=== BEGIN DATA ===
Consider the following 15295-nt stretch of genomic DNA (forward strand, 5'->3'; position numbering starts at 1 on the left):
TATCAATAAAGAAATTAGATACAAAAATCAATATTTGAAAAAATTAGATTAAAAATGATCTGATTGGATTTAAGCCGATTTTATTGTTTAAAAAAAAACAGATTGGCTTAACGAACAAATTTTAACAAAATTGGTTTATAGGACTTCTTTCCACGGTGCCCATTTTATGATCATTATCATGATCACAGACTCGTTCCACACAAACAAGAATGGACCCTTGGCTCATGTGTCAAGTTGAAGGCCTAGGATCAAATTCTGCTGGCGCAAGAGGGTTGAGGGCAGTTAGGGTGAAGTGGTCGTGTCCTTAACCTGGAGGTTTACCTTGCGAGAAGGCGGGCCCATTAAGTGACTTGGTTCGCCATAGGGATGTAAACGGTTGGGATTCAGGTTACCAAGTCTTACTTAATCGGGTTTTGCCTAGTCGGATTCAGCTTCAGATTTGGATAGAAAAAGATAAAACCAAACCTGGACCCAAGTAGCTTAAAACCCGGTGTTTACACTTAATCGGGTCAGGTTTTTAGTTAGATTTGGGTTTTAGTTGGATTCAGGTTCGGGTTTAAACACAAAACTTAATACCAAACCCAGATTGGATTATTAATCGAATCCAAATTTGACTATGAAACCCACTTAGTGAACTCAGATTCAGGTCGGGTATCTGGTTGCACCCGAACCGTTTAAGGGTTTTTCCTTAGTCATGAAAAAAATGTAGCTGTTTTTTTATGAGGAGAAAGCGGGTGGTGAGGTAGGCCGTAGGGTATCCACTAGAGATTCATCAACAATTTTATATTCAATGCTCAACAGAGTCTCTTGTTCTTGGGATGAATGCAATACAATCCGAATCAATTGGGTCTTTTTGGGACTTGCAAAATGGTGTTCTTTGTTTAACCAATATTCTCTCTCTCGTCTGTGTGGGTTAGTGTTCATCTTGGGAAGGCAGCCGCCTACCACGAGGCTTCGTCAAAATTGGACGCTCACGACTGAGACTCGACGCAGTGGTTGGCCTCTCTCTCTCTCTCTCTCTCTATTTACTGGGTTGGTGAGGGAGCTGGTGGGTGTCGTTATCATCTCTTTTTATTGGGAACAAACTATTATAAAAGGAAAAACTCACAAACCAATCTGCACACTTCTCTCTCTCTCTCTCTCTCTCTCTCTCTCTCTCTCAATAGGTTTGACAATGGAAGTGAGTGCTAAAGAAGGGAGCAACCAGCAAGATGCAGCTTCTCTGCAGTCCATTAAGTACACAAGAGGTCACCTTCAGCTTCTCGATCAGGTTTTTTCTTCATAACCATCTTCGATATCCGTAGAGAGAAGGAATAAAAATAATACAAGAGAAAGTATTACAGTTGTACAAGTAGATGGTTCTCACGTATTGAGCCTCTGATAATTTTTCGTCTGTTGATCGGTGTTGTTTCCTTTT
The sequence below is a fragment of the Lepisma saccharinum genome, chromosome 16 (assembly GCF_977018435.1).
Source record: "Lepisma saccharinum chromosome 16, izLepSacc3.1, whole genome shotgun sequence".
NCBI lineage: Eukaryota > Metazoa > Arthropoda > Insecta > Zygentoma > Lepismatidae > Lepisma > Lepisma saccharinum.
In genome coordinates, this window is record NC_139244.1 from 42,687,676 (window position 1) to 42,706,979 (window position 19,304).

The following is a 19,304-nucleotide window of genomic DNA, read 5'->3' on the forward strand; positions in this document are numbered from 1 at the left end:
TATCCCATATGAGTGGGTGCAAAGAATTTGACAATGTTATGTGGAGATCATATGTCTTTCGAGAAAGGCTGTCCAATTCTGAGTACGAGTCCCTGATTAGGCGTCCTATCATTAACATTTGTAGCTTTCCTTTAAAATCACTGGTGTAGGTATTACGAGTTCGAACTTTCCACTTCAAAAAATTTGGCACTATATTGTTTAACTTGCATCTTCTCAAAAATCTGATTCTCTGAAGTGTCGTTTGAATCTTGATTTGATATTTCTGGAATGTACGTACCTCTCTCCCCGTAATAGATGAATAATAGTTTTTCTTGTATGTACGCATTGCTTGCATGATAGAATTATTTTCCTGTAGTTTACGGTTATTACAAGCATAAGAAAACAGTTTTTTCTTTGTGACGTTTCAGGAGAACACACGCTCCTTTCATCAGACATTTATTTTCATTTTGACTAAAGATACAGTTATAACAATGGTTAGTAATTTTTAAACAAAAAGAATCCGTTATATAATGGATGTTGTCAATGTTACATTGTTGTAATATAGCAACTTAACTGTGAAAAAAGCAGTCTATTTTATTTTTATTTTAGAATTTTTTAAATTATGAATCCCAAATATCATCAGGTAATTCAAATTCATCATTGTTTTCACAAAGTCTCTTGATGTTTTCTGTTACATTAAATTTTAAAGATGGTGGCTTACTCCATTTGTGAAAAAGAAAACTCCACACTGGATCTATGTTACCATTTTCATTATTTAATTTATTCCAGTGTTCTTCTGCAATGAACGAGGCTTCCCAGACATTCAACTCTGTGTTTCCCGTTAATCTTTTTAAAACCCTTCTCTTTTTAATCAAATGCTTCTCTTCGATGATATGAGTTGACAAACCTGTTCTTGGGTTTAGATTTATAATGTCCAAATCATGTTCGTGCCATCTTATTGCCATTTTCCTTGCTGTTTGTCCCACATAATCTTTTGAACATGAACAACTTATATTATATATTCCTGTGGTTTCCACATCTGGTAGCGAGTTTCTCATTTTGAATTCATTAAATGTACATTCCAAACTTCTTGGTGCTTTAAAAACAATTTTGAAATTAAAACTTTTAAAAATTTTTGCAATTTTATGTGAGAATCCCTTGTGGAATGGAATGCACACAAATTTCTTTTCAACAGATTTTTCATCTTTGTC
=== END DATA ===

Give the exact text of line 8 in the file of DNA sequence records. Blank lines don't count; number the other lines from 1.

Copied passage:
TATCCCATATGAGTGGGTGCAAAGAATTTGACAATGTTATGTGGAGATCATATGTCTTTCGAGAAAGGCTGTCCAATTCTGAGTACGAGTCCCTGATTAGGCGTCCTATCATTAACATTTGTAGCTTTCCTTTAAAATCACTGGTGTAGGTATTACGAGTTCGAACTTTCCACTTCAAAAAATTTGGCACTATATTGTTTAACTTGCATCTTCTCAAAAATCTGATTCTCTGAAGTGTCGTTTGAATCTTGATTTGATATTTCTGGAATGTACGTACCTCTCTCCCCGTAATAGATGAATAATAGTTTTTCTTGTATGTACGCATTGCTTGCATGATAGAATTATTTTCCTGTAGTTTACGGTTATTACAAGCATAAGAAAACAGTTTTTTCTTTGTGACGTTTCAGGAGAACACACGCTCCTTTCATCAGACATTTATTTTCATTTTGACTAAAGATACAGTTATAACAATGGTTAGTAATTTTTAAACAAAAAGAATCCGTTATATAATGGATGTTGTCAATGTTACATTGTTGTAATATAGCAACTTAACTGTGAAAAAAGCAGTCTATTTTATTTTTATTTTAGAATTTTTTAAATTATGAATCCCAAATATCATCAGGTAATTCAAATTCATCATTGTTTTCACAAAGTCTCTTGATGTTTTCTGTTACATTAAATTTTAAAGATGGTGGCTTACTCCATTTGTGAAAAAGAAAACTCCACACTGGATCTATGTTACCATTTTCATTATTTAATTTATTCCAGTGTTCTTCTGCAATGAACGAGGCTTCCCAGACATTCAACTCTGTGTTTCCCGTTAATCTTTTTAAAACCCTTCTCTTTTTAATCAAATGCTTCTCTTCGATGATATGAGTTGACAAACCTGTTCTTGGGTTTAGATTTATAATGTCCAAATCATGTTCGTGCCATCTTATTGCCATTTTCCTTGCTGTTTGTCCCACATAATCTTTTGAACATGAACAACTTATATTATATATTCCTGTGGTTTCCACATCTGGTAGCGAGTTTCTCATTTTGAATTCATTAAATGTACATTCCAAACTTCTTGGTGCTTTAAAAACAATTTTGAAATTAAAACTTTTAAAAATTTTTGCAATTTTATGTGAGAATCCCTTGTGGAATGGAATGCACACAAATTTCTTTTCAACAGATTTTTCATCTTTGTC